• Brain;
  • Postmortem;
  • Opioid receptor;
  • Benzodiazepine receptor;
  • ATPases;
  • Guanidinoethylmercaptosuccinic acid binding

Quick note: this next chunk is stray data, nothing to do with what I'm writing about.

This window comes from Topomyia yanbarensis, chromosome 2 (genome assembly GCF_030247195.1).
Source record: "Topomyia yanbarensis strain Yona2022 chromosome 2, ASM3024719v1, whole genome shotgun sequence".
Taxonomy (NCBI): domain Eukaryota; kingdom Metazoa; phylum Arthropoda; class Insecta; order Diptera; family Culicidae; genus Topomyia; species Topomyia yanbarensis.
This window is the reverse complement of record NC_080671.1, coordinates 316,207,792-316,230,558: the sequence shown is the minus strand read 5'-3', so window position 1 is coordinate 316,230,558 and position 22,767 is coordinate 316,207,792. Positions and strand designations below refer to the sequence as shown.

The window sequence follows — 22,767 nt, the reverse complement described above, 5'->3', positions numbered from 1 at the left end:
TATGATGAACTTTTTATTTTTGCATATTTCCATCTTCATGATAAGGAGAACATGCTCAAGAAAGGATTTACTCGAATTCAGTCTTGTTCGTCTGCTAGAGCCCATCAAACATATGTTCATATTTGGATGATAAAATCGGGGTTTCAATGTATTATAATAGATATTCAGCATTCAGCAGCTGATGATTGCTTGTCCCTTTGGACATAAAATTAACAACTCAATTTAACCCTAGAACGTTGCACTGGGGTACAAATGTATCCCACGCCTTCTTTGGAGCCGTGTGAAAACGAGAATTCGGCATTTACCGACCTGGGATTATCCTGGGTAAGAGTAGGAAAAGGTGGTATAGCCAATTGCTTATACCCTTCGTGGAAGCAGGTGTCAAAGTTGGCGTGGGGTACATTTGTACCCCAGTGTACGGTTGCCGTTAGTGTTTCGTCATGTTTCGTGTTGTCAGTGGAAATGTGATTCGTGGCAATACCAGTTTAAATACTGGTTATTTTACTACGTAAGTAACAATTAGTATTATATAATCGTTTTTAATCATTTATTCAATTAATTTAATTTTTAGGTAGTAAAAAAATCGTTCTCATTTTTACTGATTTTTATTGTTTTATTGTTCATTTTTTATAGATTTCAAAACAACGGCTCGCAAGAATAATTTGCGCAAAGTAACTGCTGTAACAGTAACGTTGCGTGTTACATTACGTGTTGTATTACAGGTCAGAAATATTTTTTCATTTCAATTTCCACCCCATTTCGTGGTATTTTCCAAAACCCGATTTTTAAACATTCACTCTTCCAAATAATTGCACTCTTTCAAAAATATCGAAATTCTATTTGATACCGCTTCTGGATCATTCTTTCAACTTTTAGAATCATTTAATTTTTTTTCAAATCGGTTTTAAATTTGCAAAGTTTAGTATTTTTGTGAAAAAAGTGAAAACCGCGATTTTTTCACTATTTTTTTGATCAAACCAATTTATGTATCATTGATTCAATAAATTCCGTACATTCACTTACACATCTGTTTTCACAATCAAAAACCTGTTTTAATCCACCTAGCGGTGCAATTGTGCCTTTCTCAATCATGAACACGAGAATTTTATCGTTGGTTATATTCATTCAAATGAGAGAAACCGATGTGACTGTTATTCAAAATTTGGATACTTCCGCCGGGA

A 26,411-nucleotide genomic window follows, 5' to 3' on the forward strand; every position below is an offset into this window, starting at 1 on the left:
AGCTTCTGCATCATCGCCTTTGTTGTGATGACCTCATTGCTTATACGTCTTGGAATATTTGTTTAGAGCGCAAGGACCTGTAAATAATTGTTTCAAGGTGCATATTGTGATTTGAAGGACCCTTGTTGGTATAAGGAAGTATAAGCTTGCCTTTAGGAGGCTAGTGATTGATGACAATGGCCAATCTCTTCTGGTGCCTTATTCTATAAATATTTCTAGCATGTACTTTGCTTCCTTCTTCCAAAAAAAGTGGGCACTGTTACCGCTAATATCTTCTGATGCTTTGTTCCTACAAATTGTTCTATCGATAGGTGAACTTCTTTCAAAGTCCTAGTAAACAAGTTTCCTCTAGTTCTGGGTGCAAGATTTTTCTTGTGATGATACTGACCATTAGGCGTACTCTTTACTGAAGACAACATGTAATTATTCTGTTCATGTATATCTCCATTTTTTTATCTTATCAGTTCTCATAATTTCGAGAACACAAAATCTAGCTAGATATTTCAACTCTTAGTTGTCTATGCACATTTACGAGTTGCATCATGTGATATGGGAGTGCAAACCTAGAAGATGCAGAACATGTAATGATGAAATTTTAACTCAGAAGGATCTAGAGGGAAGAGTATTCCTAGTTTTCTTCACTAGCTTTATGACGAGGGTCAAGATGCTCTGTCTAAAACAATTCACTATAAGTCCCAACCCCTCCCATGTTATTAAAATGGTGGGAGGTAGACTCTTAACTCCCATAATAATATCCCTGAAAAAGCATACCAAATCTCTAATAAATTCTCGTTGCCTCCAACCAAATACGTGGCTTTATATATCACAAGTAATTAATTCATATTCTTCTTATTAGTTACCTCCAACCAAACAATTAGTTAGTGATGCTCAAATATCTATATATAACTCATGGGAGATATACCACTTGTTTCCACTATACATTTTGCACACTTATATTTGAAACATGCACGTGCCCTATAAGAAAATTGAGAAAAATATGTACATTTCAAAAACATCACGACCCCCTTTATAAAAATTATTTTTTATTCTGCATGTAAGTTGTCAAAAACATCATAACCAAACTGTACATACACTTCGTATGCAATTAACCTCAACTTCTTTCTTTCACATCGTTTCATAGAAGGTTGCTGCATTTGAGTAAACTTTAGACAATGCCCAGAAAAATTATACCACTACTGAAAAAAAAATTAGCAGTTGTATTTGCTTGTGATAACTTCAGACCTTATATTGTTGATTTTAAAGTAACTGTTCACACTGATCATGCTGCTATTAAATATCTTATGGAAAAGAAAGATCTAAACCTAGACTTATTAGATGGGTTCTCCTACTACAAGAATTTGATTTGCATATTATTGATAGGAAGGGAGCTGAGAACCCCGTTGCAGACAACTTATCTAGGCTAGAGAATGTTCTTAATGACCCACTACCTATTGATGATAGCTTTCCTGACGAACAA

Abstract: The relationship between the stability of potential neurochemical markers and autolysis time was studied at 4°C and 25°C using postmortem brain samples from two rat strains. In general, qualitatively similar results were obtained with either N/Nih or Sprague-Dawley rats; however, quantitative differences were often observed, particularly in regard to benzodiazepine receptor changes. For every enzyme activity or binding property examined, no significant change was found when brains were kept at 4°C for up to 72 h prior to freezing at -70°C. Na,K-ATPase and low-affinity Ca-ATPase activities were also stable in brains kept at 25°C for up to 72 h. Mg-ATPase activity was reduced in brains kept at 25°C for 24 and 48 h. [3H]Guanidinoethylmercapto-succinic acid ([3H]GEMSA) binding to enkephalin conver-tase in the cytosol was not significantly changed in brains kept at 25°C; however, a small increase was seen for [3H]GEMSA binding to the membrane fraction at 24, but not 48 and 72 h postmortem. [3H]Quinuclidinyl benzilate ([3H]QNB) binding to muscarinic cholinergic receptors decreased in brains kept at 25°C for 72 h. Opioid receptor binding also decreased in brains kept at 25°C. Using [3H]2-D-alanine-5-D-leucine enkephalin to label δ opioid receptors, a statistically significant decrease in binding was observed as early as 6 h postmortem, and was completely abolished after 72 h at 25°C. In contrast, [3H]naloxone binding was unchanged after 24 h at 25°C, but was decreased after 48 and 72 h. A statistically significant increase in [3H]diazepam binding was observed in Sprague-Dawley rat brains kept at 25°C for 24–72 h; however, the increase was not significant when N/Nih rat brains were used. The increase in [3H]diaz-epam binding was due to an increase in both receptor affinity and apparent number. The mechanism(s) underlying these changes are unclear. The results of this study demonstrate that some, but not all, membrane-bound enzymes and receptors are subject to postmortem changes when brains are kept at 25°C for varying periods of time. However, the time course and direction of the changes appear unique for each system examined. Extrapolating to humans, the results indicate that postmortem delay time is a potentially important variable that must be considered when utilizing human brain autopsy samples.